Credit: SpaceX

Last week, we discussed how the FAA had closed its investigation into the Starship launch on November 18. Now, SpaceX has announced that their third attempt to launch their interplanetary launch vehicle will be the morning of March 14. They will livestream the attempt at their website.

The last flight terminated soon after the first stage separation, so the goal, of course, is to accomplish the full test. That will include splashdown of Starship in the Indian Ocean instead of the Pacific Ocean, as was the intention on previous tests, according to SpaceX’s website. Jonathan MacDowell has a great map, if you’re interested.

SpaceX still waiting on a launch license from the FAA, so this launch could shift if that isn’t issued in a timely fashion.

Jupiter’s moon produces less oxygen than we thought

You may have seen headlines that Jupiter’s moon Europa has less oxygen than we thought and may not be habitable . . . and you might be wondering, wait, a moon in our solar system is habitable? Let me break down what exactly this research said, what scientists thought previously, and whether it’s actually a huge disappointment.

Credit: NASA/JPL-Caltech/SwRI/MSSS Image processing: Kevin M. Gill CC BY 3.0

First, let’s talk about why scientists think Europa is habitable. Specifically, while it might have resources we could use for some sort of outpost or base, Europa is not habitable for humans in the traditional sense. When you see all these headlines about one of Jupiter’s moons being habitable, they mean that the moon has:

  1. A subsurface ocean of salty liquid water

  2. Organic materials deposited from asteroids 

  3. Energy from Jupiter’s radiation blasting the surface

  4. Stability, meaning the ocean has been there for approximately 4 billion years.

This means that Europa might be habitable for life generally, not for humans. Between being blasted by Jupiter’s radiation and the warmest temperatures on the surface only being -210 degrees F or -134.4 degrees C, we’re not talking about humans moving to Europa and finding sandy beaches and balmy weather. But there might possibly be life in the oceans.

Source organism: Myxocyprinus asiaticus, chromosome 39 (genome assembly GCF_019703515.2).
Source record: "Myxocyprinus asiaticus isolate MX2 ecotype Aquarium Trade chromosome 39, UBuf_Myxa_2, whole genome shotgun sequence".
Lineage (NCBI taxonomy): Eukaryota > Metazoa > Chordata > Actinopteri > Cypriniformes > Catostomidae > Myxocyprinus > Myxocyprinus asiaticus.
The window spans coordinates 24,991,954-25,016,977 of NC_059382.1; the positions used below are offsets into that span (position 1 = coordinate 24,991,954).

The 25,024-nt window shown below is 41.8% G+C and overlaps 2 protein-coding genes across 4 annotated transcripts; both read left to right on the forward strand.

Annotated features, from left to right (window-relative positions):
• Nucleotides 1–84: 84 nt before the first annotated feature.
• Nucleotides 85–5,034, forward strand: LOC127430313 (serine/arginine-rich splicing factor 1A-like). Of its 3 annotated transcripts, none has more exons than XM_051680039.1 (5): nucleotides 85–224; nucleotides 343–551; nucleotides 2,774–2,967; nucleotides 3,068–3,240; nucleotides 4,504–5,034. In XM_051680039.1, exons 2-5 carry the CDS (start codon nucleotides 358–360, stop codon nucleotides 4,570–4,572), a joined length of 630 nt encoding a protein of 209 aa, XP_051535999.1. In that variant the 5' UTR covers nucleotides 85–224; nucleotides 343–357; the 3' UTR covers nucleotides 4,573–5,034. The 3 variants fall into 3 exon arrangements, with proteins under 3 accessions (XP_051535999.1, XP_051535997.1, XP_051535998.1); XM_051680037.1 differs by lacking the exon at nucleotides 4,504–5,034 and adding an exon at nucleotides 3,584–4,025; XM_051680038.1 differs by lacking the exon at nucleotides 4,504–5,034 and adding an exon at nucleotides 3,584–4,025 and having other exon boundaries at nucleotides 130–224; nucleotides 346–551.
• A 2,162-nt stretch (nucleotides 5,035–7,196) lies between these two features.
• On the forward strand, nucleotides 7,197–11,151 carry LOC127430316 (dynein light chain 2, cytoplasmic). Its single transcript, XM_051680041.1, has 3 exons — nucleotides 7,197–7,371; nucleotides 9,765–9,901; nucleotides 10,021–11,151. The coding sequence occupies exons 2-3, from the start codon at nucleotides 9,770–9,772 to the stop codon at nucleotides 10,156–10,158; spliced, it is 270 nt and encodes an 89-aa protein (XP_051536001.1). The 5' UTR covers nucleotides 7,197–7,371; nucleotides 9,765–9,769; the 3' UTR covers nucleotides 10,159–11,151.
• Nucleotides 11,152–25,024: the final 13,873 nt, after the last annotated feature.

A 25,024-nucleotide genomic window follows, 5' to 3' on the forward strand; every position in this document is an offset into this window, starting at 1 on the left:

What’s put a bit of a damper on that is this new research, that basically says that Europa produces much less oxygen than we thought. The results were published in the journal Nature Astronomy. Because Europa’s surface is predominately water ice, scientists thought that it produced abundant oxygen, which is necessary for any life as we know it to develop. 

Plume is on the bottom left in this composite image from Hubble, credit: NASA/ESA/W. Sparks (STScI)/USGS Astrogeology Science Center

Using data from the Juno mission, scientists looked at the hydrogen data from Juno’s flight through one of the water plumes ejected into space by Europa. They were able to calculate the amount of oxygen the moon produces and came up with over 1,000 tons per day, or somewhere in the neighborhood of 25 tons per second. 

It sounds like a lot, but that’s significantly less than the over 2,000 pounds per second that some previous studies predicted. But it’s important to note that life could still exist in Europa’s subsurface oceans at these levels. 

This team will continue to study Juno’s Europa data, and NASA’s Europa Clipper mission, which will study the moon in depth when it arrives in 2030, is currently scheduled to launch in October of this year.

Want to know what JWST is looking at right this second? There’s now a tool for that

Have you ever wondered what the great space observatories are looking at right now? Thanks to a new tool from NASA, now you’ll know. 

“What is Webb observing” and “What is Hubble observing” both allow you to look at what’s currently being observed, how long it is, when the next observation is, and details of the observation. They’ve loaded data for all of JWST’s observations into this tool, so you can go back to its first science observations.

It’s important to note that while you can see some cool photos in this viewing target area, the pictures you are seeing aren’t real-time observations. This data has to be processed before it’s released to the public, but remember if it’s raw JWST images you want to see, you can do that at the Space Telescope Science Institute’s website.